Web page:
IG CORNER - Army focuses on ending hazing
Story by: Lt. Col. Jessie Robinson RC EAST IG
Hazing is any conduct whereby one military member or employee, regardless of service or rank, unnecessarily causes another military member or employee, regardless of service or rank, to suffer or be exposed to an activity which is cruel, abusive, oppressive or harmful. – AR 600-20 Army Command Policy 4-20.
The Army has focused on eliminating hazing, especially within the last year. Senior leaders have voiced their intent to Congress, members of the military and the American public.
Secretary of Defense Leon Panetta, Joint Chiefs of Staff Gen. Martin Dempsey, Chief of Staff of Army Gen. Raymond Odierno, Secretary of the Army John McHugh and Sergeant Major of the Army Raymond F. Chandler III have voiced concern and let it be known that a zero-tolerance policy will be in place.
The latter three leaders issued a memo Jan. 13 further defining hazing, exploring its negative effects and unequivocally stating hazing will not be tolerated. Hazing is not in line with Army values and does not fit the Army mandate of treating Soldiers with dignity and respect.
Since Panetta, Dempsey, Odierno, McHugh, Chandler and Congress have recognized that a problem exists within our ranks, and since most in the Army recognize that hazing should not happen, why does hazing still occur?
Our office has seen that, while the message is being heard, the zero-tolerance hazing message is sometimes not fully processed and understood – not internalized. In some cases, what hazing is is not completely understood.
Hazing also is being justified with choruses of, "senior leaders don't understand the realities on the ground," "hazing is team building or bonding," and "it happened to me, and I am a better Soldier."
Hazing is being defended as tradition. In reality, hazing is ritualized bullying.
The most egregious forms of hazing our office has seen seem to occur in combat theaters worldwide; though hazing is not limited to areas of deployment. Hazing has no bounds.
On a different post, there was a highly publicized case of male Soldiers being finger raped by other male Soldiers as part of initiation to a unit. There also have been a number of high profile cases where Soldiers were harassed to the point of suicide.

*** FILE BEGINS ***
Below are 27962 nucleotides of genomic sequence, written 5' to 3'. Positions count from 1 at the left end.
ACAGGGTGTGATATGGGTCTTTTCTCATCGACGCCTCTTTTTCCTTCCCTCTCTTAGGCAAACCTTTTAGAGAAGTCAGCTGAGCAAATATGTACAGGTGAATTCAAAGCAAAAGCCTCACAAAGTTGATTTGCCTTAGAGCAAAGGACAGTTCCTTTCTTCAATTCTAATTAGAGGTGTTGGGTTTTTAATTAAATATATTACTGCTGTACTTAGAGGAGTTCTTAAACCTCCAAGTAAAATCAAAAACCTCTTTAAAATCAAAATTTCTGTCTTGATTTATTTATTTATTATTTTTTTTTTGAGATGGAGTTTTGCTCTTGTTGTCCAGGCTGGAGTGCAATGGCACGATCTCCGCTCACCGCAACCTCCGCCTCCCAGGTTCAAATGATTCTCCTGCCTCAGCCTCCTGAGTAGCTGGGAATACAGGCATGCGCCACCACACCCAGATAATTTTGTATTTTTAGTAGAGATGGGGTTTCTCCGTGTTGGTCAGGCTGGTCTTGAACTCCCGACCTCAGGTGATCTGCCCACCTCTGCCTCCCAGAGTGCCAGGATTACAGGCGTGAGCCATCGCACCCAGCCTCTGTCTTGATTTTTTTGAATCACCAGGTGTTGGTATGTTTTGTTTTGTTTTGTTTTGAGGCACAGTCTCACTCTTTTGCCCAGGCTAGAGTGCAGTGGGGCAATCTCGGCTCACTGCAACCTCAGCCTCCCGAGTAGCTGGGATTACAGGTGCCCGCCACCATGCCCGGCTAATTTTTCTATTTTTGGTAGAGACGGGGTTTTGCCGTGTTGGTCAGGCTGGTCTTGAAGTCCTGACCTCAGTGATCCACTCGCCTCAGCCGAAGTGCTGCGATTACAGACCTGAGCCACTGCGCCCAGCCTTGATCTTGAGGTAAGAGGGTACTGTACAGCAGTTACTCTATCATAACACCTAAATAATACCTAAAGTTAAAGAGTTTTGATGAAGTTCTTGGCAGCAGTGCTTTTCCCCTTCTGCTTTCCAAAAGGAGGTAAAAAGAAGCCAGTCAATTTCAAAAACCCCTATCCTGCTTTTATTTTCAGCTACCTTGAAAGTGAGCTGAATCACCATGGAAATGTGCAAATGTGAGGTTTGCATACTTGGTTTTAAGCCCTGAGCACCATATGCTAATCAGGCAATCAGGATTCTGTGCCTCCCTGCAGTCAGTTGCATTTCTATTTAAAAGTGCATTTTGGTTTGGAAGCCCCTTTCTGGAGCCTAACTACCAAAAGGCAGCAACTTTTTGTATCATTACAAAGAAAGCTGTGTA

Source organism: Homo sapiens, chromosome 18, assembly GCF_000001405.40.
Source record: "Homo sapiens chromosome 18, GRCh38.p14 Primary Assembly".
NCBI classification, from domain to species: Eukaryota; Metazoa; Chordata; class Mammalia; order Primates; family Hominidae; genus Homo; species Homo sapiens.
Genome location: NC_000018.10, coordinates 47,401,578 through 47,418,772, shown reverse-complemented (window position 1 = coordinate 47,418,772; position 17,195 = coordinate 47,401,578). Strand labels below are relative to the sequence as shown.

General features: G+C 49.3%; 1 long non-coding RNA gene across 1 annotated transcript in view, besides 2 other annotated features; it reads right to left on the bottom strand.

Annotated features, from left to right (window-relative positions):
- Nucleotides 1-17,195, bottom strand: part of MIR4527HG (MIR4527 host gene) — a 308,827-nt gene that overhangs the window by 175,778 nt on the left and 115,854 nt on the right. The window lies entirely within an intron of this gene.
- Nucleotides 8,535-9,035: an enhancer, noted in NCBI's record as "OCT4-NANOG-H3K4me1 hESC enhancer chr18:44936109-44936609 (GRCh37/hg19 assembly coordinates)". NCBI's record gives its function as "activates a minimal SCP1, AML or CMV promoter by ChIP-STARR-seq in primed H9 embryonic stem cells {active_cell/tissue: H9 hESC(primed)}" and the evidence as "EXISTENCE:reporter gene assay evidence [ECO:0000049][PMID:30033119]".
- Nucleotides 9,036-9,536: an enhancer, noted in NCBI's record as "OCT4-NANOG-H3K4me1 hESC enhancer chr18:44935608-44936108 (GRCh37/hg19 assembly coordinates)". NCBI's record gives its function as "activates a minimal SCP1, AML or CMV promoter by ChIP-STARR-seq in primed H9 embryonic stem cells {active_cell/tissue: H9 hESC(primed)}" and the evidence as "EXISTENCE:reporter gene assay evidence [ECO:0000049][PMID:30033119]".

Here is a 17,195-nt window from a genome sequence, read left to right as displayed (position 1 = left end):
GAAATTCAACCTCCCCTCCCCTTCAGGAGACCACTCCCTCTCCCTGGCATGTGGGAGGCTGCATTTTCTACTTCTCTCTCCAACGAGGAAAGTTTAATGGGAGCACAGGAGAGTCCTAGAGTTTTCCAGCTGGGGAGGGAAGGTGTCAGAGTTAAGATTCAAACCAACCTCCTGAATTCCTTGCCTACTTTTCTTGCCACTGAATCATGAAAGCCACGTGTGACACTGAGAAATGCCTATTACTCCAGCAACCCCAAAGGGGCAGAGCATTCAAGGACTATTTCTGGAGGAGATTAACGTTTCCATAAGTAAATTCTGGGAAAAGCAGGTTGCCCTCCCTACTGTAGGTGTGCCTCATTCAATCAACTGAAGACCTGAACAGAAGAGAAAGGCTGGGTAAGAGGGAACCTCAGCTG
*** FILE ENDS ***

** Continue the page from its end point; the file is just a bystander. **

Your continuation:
Even though the 1st Infantry Division is by far one of the best formations when it comes to discipline and being able to accomplish any mission, we are not immune to the universal woes of the Army.
Hazing has no place in the Army. Hazing has nothing to do with being a professional Soldier. Hazing is wrong; it is contrary to Army values and regulations.
When hazing occurs, Soldiers often assume their command has somehow sanctioned the actions. In truth, this is not always true.
Incidents of hazing frequently come to a screeching halt, with great outcome, once leaders gain knowledge of hazing.
In one instance, a Soldier had been terrorized by a squad leader. The Soldier was repeatedly awoken at 2 a.m., taken into the desert and forced into extensive physical exercise to the point of muscle failure and beyond. The unit discovered what was happening when a fellow Soldier found the victimized Soldier contemplating imminent suicide.
The command took immediate corrective action. They retrained the unit concerning hazing. They dealt quickly and severely with the perpetrators via court martial. Morale and command climate sky rocketed.
In another battalion, some senior noncommissioned officers utilized harsh tactics to deal with Soldiers who fell short of the standards.
Those tactics, which equated to hazing, had been occurring for years. When the hazing tactics were discovered during the course of an inspection, and the battalion commander and sergeant major were informed, the leadership responded with immediate and substantial corrective actions in the form of a hasty noncommissioned officer professional development training where the battalion command sergeant major clarified a zero-tolerance policy. The unit and the culture of the unit changed for the better overnight and maintained the healthier, more effective style.
Hazing is perpetuated when leaders do not take an active role in addressing it. Hazing is like a weed. It has to be cut down and killed. Inaction allows it to self-perpetuate.
When Soldiers assume leaders know and sanction hazing, faith in leadership is lost. The inaction of a leader is the same as sanctioning the hazing.
When leaders enforce a zero-tolerance policy, Soldiers faith and trust in their leaders is reinvigorated and Army values are reinforced. It will take leaders attacking this form of toxic behavior to end hazing.
AR 600-100 (Army Leadership) and AR 600-20 (Army Command Policy) make it clear that hazing is not an action expected of our leaders.
Our senior leadership has made a zero-tolerance policy clear. Our leaders are to treat subordinates with dignity, respect, fairness and consistency, thereby empowering subordinates.
The Army is a professional organization based on values and the warrior ethos. We live by creeds. Our soldiers are entitled to outstanding leadership. Orders are followed because we are men and women of integrity. Duty first!
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